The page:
Hong Kong police banned today a demonstration called for Sunday by the Civil Human Rights Front (CHRF), which has been leading major pro-democracy protests in the former British colony.
The march had been called following the announcement by Hong Kong Government leader Carrie Lam of the formal withdrawal of amendments to the controversial extradition law that has been the basis of the social opposition since early June.
However, the same day as Carrie Lam's announcement, the CHRF deputy coordinator, which brings together more than a dozen parties and non-governmental organizations, told Lusa that "slogans" that have been chanted in the streets are clear. "Five demands: and not one less," said Bonnie Leung.
"This [the extradition law] was the simplest to answer, but the other four are equally important," he underlined, "it would also be simple to accept the creation of an independent commission of inquiry to investigate police action" which is accused of using excessive force.
Protesters demand that the Government responds to four other demands: the release of detained protesters, that the actions of the protests are not identified as riots, an independent inquiry into police violence and, finally, the resignation of the head of government and consequent election by universal suffrage for this office and for the Legislative Council, the Hong Kong Parliament.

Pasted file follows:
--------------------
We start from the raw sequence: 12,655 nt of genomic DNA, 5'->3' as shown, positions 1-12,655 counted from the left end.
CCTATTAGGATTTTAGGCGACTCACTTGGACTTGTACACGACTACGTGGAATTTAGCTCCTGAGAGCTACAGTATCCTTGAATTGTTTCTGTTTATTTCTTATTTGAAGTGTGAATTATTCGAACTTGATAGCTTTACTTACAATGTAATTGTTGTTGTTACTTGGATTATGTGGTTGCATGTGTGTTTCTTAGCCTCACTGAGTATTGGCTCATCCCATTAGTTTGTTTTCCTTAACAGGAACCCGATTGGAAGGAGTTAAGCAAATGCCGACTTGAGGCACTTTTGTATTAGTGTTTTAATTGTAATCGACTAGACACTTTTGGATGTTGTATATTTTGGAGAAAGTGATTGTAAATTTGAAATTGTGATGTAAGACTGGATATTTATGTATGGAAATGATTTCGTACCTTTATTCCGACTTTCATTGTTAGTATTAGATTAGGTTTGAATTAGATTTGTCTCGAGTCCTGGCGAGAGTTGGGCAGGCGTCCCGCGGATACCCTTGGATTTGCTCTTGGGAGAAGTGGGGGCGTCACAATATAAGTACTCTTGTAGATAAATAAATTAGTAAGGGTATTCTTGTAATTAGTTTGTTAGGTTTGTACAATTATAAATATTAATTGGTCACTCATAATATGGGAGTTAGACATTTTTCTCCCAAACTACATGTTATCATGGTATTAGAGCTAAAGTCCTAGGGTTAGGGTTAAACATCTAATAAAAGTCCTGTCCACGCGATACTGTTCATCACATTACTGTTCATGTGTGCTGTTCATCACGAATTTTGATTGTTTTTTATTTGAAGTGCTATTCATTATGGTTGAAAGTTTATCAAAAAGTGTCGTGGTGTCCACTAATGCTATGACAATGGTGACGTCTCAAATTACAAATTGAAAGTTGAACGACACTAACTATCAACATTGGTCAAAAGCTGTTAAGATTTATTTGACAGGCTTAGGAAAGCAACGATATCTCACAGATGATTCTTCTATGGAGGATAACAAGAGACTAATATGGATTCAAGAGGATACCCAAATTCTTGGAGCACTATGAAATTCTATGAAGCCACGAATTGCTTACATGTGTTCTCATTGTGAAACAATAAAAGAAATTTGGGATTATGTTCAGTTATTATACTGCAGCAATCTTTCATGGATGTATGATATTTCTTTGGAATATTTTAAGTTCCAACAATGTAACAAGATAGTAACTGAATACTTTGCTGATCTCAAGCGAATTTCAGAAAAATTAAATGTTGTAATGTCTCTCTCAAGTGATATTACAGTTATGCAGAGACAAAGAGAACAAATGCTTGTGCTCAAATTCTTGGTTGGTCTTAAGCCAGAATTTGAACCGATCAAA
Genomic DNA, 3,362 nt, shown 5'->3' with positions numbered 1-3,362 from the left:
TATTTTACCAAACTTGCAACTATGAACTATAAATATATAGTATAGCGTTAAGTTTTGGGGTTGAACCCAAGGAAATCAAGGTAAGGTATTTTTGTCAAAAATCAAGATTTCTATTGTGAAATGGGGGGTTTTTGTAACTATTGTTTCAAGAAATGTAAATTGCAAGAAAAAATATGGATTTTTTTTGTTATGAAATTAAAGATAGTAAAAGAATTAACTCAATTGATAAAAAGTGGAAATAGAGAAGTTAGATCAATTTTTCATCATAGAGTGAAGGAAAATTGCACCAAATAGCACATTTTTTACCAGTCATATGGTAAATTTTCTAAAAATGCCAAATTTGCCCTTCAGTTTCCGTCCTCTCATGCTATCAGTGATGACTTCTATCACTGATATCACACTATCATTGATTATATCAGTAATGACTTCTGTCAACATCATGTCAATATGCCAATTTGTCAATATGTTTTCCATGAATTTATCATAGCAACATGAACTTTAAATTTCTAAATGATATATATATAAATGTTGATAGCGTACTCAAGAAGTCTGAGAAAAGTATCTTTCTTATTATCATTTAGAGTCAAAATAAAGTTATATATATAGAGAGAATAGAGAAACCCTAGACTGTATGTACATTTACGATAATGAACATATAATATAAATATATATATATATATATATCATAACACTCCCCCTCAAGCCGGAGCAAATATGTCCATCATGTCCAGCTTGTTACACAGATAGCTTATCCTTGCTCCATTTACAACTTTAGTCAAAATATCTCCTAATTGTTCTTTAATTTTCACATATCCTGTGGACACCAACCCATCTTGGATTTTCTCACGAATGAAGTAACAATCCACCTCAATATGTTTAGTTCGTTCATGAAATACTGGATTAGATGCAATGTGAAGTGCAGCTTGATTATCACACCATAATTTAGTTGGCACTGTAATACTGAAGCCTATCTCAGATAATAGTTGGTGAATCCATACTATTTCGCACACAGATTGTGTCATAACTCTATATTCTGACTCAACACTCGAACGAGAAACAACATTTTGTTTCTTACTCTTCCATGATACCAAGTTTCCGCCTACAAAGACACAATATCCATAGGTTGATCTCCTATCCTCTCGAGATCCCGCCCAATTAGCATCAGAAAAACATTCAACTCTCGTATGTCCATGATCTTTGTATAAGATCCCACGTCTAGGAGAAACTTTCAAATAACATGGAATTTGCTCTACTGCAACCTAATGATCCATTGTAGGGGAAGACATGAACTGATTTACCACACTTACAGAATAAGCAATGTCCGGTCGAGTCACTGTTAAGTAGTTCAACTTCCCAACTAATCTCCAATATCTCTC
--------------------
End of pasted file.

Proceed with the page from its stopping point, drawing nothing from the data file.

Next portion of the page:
The police "objection" letter sent to the march organizers read that during the demonstrations since June "some protesters not only committed acts of violence, arson and roadblocks, but also used gas stations and all the types of weapons to destroy public goods on a large scale."
In addition, law enforcement officials pointed out that the venues where the demonstration was to take place are "very close to high-risk buildings," including the high-speed train station or police headquarters.
By declaring the manifestation illegal, people participating in it can face serious legal consequences.
The CHRF has already announced that it has appealed against the police decision and should be notified before Sunday of the decision.
The transfer from Hong Kong to the People's Republic of China in 1997 took place under the "one country, two systems" principle. As with Macau, for that special administrative region of China, a period of 50 years of high degree of executive, legislative and judiciary autonomy was agreed, with the Chinese central government being responsible for foreign affairs and defense.